The recent Supreme Court decision, Matal v. Tam, is the closest most trademark lawyers get to a professional discussion of sex, drugs, and rock n’ roll. In this case, Simon Tam, the lead singer of the rock band The Slants, filed a federal lawsuit because the United States Patent and Trademark Office (“USPTO”) refused to register a trademark for the band’s name. The application was denied registration because of a provision in the Lanham Act (commonly referred to as the Trademark Act), which prohibits registrations of trademarks that “may disparage … persons, living or dead, institutions, beliefs, or national symbols, or bring them into contempt, or disrepute.” (emphasis added). This provision is commonly referred to as the “disparagement clause.” Football fans may be familiar with the disparagement clause because it was used to cancel six federal trademark registrations associated with the Washington Redskins in 2014 because the word “redskins” is considered by many to be an offensive term for Native Americans.
In refusing to allow the trademark application for THE SLANTS to move forward, the USPTO examining attorney pointed to the historical use of the term “slants” as offensive when applied to those of Asian descent. For the record, the members of The Slants are Asian-American rock musicians, and part of their stated goal in adopting the racially charged name was to “reclaim and take ownership of stereotypes about people of Asian ethnicity.” After the band’s application was blocked, Tam appealed through the Trademark Trial and Appeal Board (“TTAB”), but was still refused registration. Tam eventually filed a lawsuit, and an en banc panel of the Federal Circuit Court sided with the band, finding the disparagement clause to be unconstitutional on its face. The Government filed a petition for certiorari with the Supreme Court of the United States (“SCOTUS”). SCOTUS also sided with the band, and found the disparagement clause to be unconstitutional viewpoint discrimination under the Free Speech Clause of the First Amendment. As a result, the trademark application for THE SLANTS, used in connection with “Entertainment in the nature of live performances by a musical band” in International Class 041, was published for opposition on August 29, 2017. Sports fans will also be interested to know that in the wake of the Matal v. Tam decision, the legal action surrounding the cancellation of the Washington Redskins federal trademark registration also ended in favor of the team.
Free speech and social justice motivations aside, shrewd business people usually do not intentionally pursue offensive trademarks. So why is the Matal v. Tam decision so significant? Now that the Supreme Court has held the disparagement clause to be an unconstitutional restriction on speech, the ban on “immoral” or “scandalous” trademarks is likely next up on the chopping block. Currently, “immoral” or “scandalous” marks are blocked by the USPTO in the same way that “disparaging” trademarks were blocked before the Matal v. Tam decision. This open issue of whether blocking “immoral” or “scandalous” trademarks violates free speech in light of the Matal v. Tam decision will be addressed at oral argument on August 29, 2017 in a pending Federal Circuit case, In Re Brunetti. In Brunetti, the USPTO denied a trademark application for FUCT used in connection with apparel because FUCT was considered by the examiner to be “immoral” or “scandalous” as it contained either the past tense of the “F word” or the phonetic equivalent of the “F word.” Moving forward, if “scandalous” and “immoral” marks are given the same green light as “disparaging” marks, the USPTO may be faced with an influx of applications for previously unattainable marks. For many trademark applicants and trademark holders, this potential influx of applications may require some planning and forethought to avoid any unnecessary delays when preparing new applications or submitting maintenance filings to keep existing trademarks live.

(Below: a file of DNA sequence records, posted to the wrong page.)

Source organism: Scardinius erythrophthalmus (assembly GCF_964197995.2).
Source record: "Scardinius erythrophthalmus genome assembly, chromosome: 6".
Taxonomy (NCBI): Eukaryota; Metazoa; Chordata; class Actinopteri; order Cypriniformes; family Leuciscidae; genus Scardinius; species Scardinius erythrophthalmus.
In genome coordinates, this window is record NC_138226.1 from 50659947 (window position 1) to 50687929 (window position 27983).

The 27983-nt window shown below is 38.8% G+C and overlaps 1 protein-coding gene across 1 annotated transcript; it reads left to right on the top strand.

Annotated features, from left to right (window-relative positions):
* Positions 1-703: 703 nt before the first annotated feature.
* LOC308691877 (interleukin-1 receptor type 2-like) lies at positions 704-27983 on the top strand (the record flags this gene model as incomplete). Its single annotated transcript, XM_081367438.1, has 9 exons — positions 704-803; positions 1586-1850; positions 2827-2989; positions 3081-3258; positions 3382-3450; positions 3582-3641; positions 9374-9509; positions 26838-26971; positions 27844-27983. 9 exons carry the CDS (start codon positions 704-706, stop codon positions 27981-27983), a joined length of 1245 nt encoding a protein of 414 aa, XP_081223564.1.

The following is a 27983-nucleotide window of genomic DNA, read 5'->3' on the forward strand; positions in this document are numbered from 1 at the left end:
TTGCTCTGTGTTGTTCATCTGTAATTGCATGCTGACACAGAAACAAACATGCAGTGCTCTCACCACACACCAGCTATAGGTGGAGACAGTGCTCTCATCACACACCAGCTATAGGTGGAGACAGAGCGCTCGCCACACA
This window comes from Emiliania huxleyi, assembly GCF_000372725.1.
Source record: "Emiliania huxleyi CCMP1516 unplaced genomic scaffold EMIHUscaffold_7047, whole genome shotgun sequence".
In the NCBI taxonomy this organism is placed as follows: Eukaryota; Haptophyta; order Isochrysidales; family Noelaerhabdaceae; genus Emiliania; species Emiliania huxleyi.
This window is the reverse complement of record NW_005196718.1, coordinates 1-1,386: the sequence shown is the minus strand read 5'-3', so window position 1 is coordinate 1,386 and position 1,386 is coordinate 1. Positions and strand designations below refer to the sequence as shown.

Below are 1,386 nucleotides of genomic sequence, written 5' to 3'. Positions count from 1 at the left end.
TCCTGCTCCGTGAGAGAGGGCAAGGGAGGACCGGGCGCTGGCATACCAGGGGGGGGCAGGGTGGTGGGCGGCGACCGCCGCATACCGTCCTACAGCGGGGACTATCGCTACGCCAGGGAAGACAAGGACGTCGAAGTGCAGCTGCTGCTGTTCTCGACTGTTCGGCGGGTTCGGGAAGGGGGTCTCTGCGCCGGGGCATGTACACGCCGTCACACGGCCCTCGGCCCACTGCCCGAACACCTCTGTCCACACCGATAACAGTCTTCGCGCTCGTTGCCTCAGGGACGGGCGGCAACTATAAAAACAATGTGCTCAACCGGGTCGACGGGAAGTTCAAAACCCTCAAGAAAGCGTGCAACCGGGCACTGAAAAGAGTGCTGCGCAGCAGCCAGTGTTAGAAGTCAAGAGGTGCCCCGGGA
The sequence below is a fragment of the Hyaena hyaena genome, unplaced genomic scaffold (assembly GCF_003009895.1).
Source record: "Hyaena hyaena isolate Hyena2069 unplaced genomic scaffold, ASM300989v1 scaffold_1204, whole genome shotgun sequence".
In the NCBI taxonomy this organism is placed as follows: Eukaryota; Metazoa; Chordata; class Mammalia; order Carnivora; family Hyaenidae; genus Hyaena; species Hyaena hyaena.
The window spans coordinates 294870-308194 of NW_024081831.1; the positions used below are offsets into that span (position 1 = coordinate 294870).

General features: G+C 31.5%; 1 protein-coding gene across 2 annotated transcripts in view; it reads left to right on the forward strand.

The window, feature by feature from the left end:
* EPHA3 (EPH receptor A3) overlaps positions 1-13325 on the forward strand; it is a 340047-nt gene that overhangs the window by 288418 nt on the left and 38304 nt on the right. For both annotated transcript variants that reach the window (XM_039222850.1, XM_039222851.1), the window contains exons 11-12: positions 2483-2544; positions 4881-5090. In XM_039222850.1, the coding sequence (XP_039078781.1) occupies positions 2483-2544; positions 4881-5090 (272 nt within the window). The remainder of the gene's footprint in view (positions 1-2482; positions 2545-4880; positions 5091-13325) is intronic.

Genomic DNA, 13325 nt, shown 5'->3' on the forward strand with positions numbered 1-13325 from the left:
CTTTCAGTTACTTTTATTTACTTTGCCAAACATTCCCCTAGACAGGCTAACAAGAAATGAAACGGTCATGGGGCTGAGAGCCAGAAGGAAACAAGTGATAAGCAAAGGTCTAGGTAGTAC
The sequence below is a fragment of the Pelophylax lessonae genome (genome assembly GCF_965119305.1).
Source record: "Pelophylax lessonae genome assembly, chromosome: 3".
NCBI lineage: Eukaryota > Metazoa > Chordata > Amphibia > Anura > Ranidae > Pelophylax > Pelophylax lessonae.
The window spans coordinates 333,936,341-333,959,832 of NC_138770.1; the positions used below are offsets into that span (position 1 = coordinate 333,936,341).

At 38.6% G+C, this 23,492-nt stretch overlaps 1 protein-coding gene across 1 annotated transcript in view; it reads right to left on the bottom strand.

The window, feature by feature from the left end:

The USPTO is already backlogged with new and pending trademark applications, and the lag time may continue to increase as the USPTO grapples with the administrative procedures to properly examine the previously impermissible trademark applications. We routinely inform our clients and potential clients that a wait time of four months to have an examining attorney assigned to a new trademark application is not uncommon, and it may take up to two months to have specimens of use reviewed by an examining attorney. With this potential influx of USPTO activity, if your business is thinking of growing an existing brand, or exploring a new federal trademark application in the near future, the process and timeline of clearing and obtaining a new trademark registration is worth discussing with a trusted legal professional to avoid any surprises.